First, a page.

It is by what is called quantum meruit that equity seizes upon a transaction to deal with situations in which one person is accountable to another on the ground that otherwise he would unjustly benefit or the other person would unjustly suffer loss. A person who has been unjustly enriched at the expense of another is required to make restitution to the other; generally, however, where the benefit to the one person and loss to the other do not coincide the amount of recovery is usually limited to the amount by which there has been enrichment. However, a person who has been unjustly deprived of his property or its value or the value of his labor may be entitled to maintain an action for restitution against another although the other has not in fact been enriched thereby. Restatement of the Law, Restitution, Ch. 1, "Introductory Matters," § 1, "Unjust Enrichment."

    To be applied to the particular matter involved in this suit would be the rule from Restatement of the Law, Restitution, Ch. 8, "Actions for Restitution," § 155, "Non-Tortious Recipient Not More At Fault Than Claimant." The section, in part, deals with a circumstance where the value of the benefit to the recipient may not be the same as the value of what is given him, considering his purposes. At the very beginning of the section is the following:

    "Where a person is entitled to restitution from another because the other, without tortious conduct, has received a benefit, the measure of recovery for the benefit thus received is the value of what was received, limited, if the recipient was not at fault or was no more at fault than the claimant, to its value in advancing the purposes of the recipient. ...." (Emphasis supplied.)

    In the instant case Sherrod discharged his burden of proof to the extent of proving the general value of legal services rendered by him as his performance due Phillip under the contract. He proved the fact of benefit to Phillip as the advancement of Phillip's purposes, but nothing of the "value" of the benefit to Phillip. Of course the value of the benefit to Phillip was, under the circumstances, peculiarly within Phillip's own knowledge and as such matter available of proof by him while not available of proof by Sherrod. Yet the burden of proof on the issue remained Sherrod's. Here what is called the "burden of going forward with the evidence" became that of Phillip. Sherrod had completed all thereon necessary to be received in his behalf in the proof of his prima facie case when he proved the rendition of his services and their value on the market (as constituting value received by Phillip).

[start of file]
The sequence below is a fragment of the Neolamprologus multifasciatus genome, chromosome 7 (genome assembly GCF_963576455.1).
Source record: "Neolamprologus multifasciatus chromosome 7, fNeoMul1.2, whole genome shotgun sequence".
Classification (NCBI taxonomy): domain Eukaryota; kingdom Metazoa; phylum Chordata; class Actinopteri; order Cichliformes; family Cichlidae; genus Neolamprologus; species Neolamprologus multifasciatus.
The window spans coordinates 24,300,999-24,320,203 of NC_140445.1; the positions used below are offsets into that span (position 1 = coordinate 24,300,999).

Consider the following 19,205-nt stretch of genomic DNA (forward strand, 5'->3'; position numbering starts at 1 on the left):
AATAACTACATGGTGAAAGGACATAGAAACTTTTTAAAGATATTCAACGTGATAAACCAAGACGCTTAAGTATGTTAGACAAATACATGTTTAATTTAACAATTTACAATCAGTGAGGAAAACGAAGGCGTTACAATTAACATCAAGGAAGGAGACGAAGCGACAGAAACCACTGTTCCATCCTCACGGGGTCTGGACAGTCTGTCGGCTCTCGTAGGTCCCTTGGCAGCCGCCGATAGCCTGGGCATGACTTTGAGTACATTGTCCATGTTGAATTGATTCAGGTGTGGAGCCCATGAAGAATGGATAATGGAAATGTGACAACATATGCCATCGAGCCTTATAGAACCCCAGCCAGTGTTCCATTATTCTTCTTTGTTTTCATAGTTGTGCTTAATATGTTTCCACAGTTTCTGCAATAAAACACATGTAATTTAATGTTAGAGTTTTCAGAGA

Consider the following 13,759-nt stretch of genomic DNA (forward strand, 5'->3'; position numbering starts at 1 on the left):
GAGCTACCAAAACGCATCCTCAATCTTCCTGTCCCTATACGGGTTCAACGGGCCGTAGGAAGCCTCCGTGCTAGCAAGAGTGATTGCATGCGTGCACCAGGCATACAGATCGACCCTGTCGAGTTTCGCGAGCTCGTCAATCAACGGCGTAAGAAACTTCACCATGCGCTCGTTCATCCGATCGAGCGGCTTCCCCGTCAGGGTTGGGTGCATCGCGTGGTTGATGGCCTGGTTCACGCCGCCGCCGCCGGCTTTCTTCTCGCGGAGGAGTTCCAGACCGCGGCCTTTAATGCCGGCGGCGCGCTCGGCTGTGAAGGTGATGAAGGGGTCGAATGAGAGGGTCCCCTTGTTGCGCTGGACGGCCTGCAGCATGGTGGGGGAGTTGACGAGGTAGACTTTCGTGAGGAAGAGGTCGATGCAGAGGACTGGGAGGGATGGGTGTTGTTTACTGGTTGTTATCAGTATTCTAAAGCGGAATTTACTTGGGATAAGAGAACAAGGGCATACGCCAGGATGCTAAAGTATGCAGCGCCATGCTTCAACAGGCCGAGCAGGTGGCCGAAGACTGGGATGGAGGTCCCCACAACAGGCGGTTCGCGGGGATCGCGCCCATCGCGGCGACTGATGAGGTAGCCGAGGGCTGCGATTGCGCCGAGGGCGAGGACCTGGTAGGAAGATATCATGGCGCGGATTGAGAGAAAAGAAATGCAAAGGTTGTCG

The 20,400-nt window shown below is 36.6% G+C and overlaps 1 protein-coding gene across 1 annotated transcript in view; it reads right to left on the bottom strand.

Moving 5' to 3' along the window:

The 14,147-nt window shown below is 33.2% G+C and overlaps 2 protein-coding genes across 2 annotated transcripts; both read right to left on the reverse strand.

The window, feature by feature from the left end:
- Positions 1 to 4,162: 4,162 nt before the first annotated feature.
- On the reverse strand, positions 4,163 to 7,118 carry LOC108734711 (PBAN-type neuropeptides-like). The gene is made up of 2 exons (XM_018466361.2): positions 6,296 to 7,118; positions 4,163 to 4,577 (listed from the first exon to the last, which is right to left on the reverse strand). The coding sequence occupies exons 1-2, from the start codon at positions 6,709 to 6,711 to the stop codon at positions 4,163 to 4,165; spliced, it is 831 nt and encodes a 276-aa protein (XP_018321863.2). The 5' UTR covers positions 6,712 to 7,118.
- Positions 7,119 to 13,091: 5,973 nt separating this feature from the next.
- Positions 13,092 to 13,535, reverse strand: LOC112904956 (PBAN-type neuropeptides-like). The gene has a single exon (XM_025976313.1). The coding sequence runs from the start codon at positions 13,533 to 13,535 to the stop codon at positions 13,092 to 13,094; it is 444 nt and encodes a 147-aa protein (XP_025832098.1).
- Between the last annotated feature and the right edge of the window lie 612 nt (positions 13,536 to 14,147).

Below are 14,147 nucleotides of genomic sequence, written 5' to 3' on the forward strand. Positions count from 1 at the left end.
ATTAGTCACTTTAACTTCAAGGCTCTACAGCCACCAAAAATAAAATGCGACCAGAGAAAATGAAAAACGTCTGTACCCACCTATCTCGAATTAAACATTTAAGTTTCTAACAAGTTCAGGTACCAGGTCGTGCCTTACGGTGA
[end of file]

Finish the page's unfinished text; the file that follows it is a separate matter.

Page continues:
The "value" of the benefit found to have been received by Phillip was not in excess of the amount of the maximum prescribed by the parties' contract. Sherrod was by the legal theory of quantum meruit found to be entitled to an amount decreed by the court which exactly matched the amount mathematically calculable by the parties' contract if treated as fully and successfully performed by him.

    We take occasion, however, to state that in our opinion we are not bound to affirm the judgment as restricted to the consideration of the case on the theory of quantum meruit. It is the duty of an appeals court to affirm a judgment if there be any authorized theory upon which such *702 might be done. 4 Tex.Jur.2d, p. 542, "Appeal & Error—Civil Cases," § 885, "(Affirmance) —In general." The factual findings of the trial court in a case tried before the court without a jury are binding upon the appellate court, but the conclusions of law by the trial court are not likewise binding and the appellate court is free to make its own legal conclusions. 4 Tex.Jur.2d, p. 279, "Appeal & Error—Civil Cases," § 783, "Findings, conclusions, and judgment of trial court."

    From the contract of the parties it is obvious that settlement of the case by Phillip would effect a completion of the contract exactly as would have been the situation had there been a successful defense of "Jack's" suit in court. We hold that the proof demonstrated the completion of the contract. By a finding of fact by the trial court the settlement resulted, substantially, in a successful defense. In other words, there was the constructive fact finding that there was a completed contract. A contract fully performed entitles both parties to that for which they had contracted. Hence Sherrod was entitled to that for which he had contracted upon a contractual theory, as for specific performance by Phillip of the obligatory return performance. On his entitlement all that we have earlier written upon the matter of a proper determination of "value" to Phillip in the advancement of his purposes has application. Also noticed is that the contract, treated as one accomplished, specified the "measure" by which the property, per acre, might be valued in the event the contract might be treated as fully performed. The calculable amount to which Sherrod would thereby be entitled was exactly the same figure as the one upon which the court rendered its judgment, though upon a theory other than that of completed contract. Carroll v. Welch, supra; 62 Tex.Jur.2d, p. 502, "Work, Labor and Materials," § 25, "(Measure and amount of recovery)—Effect of express contract."

    Hence there was no error in the judgment, either viewed as one upon which there was entry according to the theory of completed contract or, alternatively, according to the theory of quantum meruit.

    All points of error have been severally considered; they are overruled.

    Judgment is affirmed.